This may be the most startling good news you will hear in a while: Estimates suggest that this year the murder rate in the United States may sink to its lowest level in more than 100 years. And there's a good case to be made that the environmental movement is partly responsible.
Before I explain the environmental angle, stop and think about the statistic itself. Rick Nevin at the National Center for Healthy Housing recently wrote that based on crime data from major cities, the United States is on track for the lowest murder rate since the very early 1900s.
People at almost every point in history believe their society is in decline — or at least that morals and manners are slipping — but the big picture is dramatically improving. Our society, while hardly tranquil or free from violence, is less violent than at any time since our great grandparents were in their prime.
But why is the murder rate falling?
There is a strong case to be a made that much of the decline is related to removing lead from the environment. As Nevin explains, there were two major spikes in the murder rate in the last century — first around the 1930s and later from the 1960s to 1970s. Shown on a timeline graph, those spikes appear as two big bumps, like a Bactrian camel. Significantly, the graph for lead exposure in our environment looks almost exactly the same, with a 21-year off-set. That is, peak lead exposure resulted in a spike in the murder rate 21 years later.
Nevins explains the ups and downs of lead exposure in the United States as follows:
Lead paint use surged in the late-1800s. When heavily leaded paint deteriorated, it did so by "chalking," causing severe lead-dust hazards. The leaded share of pigments fell from near 100 percent in 1900 to 35 percent by the 1930s, but the United States didn't ban lead paint until 1978.
From 1935 to the mid-1980s, average U.S. lead exposure for preschool-age children tracked with trends in per capita use of lead in gasoline because air-lead fallout was a leading contaminant of dust (lead paint exposure was present, but its impact changed slowly, in sync with changes in the housing stock).
Now, you can graph lots of correlations using historical data. The sales of Beatles records matches well with deaths of American soldiers in Southeast Asia, for example, but that doesn't mean one caused the other. But there are two strong indications that lead and crime are related.
First, it happened twice. The fact that both rates rose and fell, then rose and fell again, in sync, makes a coincidence more unlikely. Second, there has been significant medical and scientific investigation into the effect of lead on the brain, and it is more than plausible that exposure to this toxic substance in early youth could lead to violent behavior.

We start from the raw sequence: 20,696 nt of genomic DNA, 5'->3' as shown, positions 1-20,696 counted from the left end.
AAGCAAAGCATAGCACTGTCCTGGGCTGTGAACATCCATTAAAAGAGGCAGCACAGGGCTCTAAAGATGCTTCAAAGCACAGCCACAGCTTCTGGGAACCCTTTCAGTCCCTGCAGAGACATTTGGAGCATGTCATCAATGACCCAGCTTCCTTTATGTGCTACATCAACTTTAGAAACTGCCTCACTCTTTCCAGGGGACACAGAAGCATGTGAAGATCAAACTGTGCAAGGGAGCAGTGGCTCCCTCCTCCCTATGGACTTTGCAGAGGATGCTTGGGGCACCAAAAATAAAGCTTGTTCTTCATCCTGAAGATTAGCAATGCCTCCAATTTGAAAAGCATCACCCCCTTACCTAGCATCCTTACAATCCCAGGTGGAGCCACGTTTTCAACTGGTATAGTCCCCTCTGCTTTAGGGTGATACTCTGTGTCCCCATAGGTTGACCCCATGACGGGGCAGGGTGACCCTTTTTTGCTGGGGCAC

Nevins also explains the most recent drop in the murder rate, after a period of stability:
There was little change in the USA murder rate from 2000-2008, in part because there was relatively little progress in reducing lead dust from lead paint for years after the phase-out of leaded gasoline was largely completed in the mid-1980s. That changed with the passage of the Residential Lead Hazard Reduction Act of 1992 and, 21 years later, the murder rate is now falling rapidly.
The environmental movement has been working to reduce lead in the environment for a long time. EDF and other groups helped persuade Congress and federal regulators to end the use of lead in gasoline. Environmentalists also pushed to get the lead out of paint to protect children's developing brains. It was especially a problem in poor neighborhoods where old, chipping paint led to more exposure for kids.
We should, of course, be cautious about assigning all the credit for a social phenomenon to one cause. The real heroes in the fight against crime are the cops and members of the legal- and social-services systems who make profound sacrifices in the line of duty. But the plummeting murder rate nonetheless is a reminder that environmental regulations are not just nice ideas: They also have a real impact on the health of American families, and perhaps, on the state of our society. Laws and rules that limit pollution make a big difference in the lives of everyday people. Keep that in mind next time someone tells you about the "cost" of environmental regulation.
The views expressed are those of the author and do not necessarily reflect the views of the publisher. This article was originally published on LiveScience.com .
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